SANTA MONICA, Calif.--()--Xtandi, formerly known as MDV3100, today received approval from the U.S. Food and Drug Administration (FDA). This drug is a new-generation anti-androgen treatment that can prolong life for men who have failed hormone and chemo therapies. Support from the Prostate Cancer Foundation (PCF) through every step of development—from idea through clinical trials—helped this new drug make its way to treatment-resistant patients in a comparatively short timeframe.
“The discovery of Xtandi started with a pilot grant to university scientists with a bigger and more novel idea that pharmaceutical companies had missed. Now Xtandi is a new molecule for treating patients”
“The discovery of Xtandi started with a pilot grant to university scientists with a bigger and more novel idea that pharmaceutical companies had missed. Now Xtandi is a new molecule for treating patients,” commented Jonathan W. Simons, president and CEO of PCF. “This hardly ever happens. When it does, it reminds us how much more might be done by unleashing creativity.”
“We are so pleased to see the approval of Xtandi for patients who are in need of new drugs for advanced disease. Together with Zytiga (abiraterone), which was approved in April of last year, we now have an expanded arsenal of tools to prolong and enhance the quality of life for prostate cancer patients,” added Simons.
The development of Xtandi began with a PCF Board of Directors meeting held at UCLA where the world’s top cancer scientists in leukemia were invited to apply for funding and work on prostate cancer. What ensued was a 2002 competitive CaP CURE (PCF) research award to Owen Witte, MD, Michael Jung, PhD, and Charles Sawyers, MD. Michael Jung, a professor in organic chemistry, discovered the compound after working with Dr. Sawyers on the mechanisms of flutamide resistance.
Xtandi has a novel mechanism of action, inhibiting the androgen receptor (AR) at three distinct points in the signaling pathway. The drug directly blocks the activity of the androgen receptor, the engine of prostate cancer progression. In its Phase III clinical study, Xtandi increased median survival by 4.8 months, providing a 37 percent reduction in the risk of death compared to placebo. Some patients have very durable remissions well beyond the average while others do not respond. Thus, the median survival is a statistical description for the FDA and clinical researchers.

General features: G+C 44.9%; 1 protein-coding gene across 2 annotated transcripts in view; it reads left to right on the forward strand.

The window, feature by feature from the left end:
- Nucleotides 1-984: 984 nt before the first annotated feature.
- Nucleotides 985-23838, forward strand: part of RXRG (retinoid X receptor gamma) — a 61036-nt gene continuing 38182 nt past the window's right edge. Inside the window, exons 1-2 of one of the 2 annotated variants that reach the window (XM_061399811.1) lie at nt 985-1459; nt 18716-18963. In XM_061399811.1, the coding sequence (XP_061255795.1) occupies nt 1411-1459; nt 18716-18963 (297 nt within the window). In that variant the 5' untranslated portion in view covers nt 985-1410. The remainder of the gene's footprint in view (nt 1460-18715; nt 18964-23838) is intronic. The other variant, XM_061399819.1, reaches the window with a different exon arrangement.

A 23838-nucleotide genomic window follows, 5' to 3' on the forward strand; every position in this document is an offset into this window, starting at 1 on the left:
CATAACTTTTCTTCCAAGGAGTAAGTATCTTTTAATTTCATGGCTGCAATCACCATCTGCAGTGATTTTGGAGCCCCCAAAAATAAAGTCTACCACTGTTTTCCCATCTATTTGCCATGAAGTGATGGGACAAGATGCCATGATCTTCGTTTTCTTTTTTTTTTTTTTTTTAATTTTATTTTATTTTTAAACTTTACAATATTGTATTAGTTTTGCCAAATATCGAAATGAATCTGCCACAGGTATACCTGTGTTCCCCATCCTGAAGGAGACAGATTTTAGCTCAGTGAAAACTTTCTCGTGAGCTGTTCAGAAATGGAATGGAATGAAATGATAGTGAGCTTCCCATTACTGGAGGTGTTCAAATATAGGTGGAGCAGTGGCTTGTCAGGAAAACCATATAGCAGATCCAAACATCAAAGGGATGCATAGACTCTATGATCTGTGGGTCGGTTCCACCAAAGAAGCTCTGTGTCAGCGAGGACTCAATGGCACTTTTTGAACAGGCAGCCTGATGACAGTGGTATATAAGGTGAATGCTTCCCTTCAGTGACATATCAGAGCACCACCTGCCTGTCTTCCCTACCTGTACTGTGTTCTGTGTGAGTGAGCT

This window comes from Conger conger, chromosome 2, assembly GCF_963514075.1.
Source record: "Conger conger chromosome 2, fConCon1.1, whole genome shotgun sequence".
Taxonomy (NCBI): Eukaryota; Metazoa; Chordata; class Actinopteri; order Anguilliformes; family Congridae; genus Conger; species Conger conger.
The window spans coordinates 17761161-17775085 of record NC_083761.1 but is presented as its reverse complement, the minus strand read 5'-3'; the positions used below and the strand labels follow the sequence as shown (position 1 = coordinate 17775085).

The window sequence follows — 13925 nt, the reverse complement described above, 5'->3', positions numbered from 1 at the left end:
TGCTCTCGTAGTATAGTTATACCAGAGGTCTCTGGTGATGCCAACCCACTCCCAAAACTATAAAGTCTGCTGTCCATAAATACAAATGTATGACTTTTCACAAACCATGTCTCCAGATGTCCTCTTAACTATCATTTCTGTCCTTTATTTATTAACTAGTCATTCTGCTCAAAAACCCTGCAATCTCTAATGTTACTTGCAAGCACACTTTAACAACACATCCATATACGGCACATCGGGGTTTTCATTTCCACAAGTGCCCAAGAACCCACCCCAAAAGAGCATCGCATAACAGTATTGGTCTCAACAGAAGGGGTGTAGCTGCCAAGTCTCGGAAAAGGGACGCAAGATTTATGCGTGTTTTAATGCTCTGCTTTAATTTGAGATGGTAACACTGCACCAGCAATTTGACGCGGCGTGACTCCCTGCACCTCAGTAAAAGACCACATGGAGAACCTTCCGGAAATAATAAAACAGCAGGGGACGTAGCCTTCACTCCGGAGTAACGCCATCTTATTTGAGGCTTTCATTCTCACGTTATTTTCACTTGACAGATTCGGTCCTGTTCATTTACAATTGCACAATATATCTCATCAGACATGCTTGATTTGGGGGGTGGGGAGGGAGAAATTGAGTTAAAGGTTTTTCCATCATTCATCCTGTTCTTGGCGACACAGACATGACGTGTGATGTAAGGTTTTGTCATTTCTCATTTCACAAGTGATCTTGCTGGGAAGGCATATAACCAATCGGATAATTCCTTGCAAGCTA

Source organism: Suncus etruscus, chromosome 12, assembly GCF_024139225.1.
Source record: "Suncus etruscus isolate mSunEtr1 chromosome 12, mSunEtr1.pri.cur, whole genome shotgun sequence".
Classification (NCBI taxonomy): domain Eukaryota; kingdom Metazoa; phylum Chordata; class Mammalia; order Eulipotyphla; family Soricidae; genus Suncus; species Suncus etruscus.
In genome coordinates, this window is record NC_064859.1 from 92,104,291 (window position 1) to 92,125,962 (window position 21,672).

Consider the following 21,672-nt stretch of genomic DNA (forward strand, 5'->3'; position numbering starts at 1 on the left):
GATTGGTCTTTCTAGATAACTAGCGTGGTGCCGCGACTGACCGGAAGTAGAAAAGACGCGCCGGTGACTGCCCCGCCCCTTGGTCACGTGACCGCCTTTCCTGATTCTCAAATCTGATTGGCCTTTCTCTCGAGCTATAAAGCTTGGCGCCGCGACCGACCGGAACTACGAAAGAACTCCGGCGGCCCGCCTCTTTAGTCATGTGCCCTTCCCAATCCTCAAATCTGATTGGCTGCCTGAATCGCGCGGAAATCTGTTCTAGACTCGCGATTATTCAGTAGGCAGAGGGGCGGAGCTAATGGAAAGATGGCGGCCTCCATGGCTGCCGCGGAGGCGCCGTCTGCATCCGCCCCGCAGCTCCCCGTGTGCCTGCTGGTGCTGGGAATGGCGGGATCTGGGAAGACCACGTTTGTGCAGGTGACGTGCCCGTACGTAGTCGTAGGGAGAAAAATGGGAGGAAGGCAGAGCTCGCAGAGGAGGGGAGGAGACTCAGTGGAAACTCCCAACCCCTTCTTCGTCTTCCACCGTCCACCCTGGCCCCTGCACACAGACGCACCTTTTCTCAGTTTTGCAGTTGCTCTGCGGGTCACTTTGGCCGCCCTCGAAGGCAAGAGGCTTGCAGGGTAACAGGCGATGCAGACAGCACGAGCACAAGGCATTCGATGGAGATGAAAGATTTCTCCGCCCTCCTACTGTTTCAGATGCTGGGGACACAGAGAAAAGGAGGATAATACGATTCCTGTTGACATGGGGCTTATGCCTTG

The Xtandi clinical trial marks the second time the trial of a prostate cancer drug was stopped early and the drug offered to patients in the placebo arm, due to its effectiveness in causing remissions and high tolerability in patients. The first case was with Zytiga (abiraterone) which was approved in 2011. Zytiga, also supported with funding by PCF, affects prostate cancer progression by shutting off the supply of fuel, testosterone. Having both drugs available to patients represents an important advance in patient treatment.
Already, both Xtandi and Zytiga are now being evaluated in Phase III trials in patients who have failed hormone therapy but prior to chemotherapy. Results are not yet available, but efforts will concentrate on testing both new drugs in men with early recurrence of disease. Xtandi and Zytiga are also being tested in the pre-surgical setting—prior to prostatectomy—with funding from PCF Challenge Awards, with curative intent for primary high-risk prostate cancer.
The research and development period for Xtandi has been a comparatively short nine years. PCF’s total investment of $14.75 million in this new medication was also supported by the PCF’s investment in the Prostate Cancer Clinical Trials Consortium.
About the Prostate Cancer Foundation
The Prostate Cancer Foundation (PCF) is the world’s largest philanthropic source of support for accelerating the most promising research for better treatments and cures for prostate cancer. Founded in 1993, PCF has raised $490 million and provided funding to more than 1,600 research programs at nearly 200 cancer centers and universities in 15 countries. PCF advocates for greater awareness of prostate cancer and more efficient investment of governmental research funds for transformational cancer research. Its efforts have helped produce a 20-fold increase in government funding for prostate cancer. More information about the PCF can be found at www.pcf.org.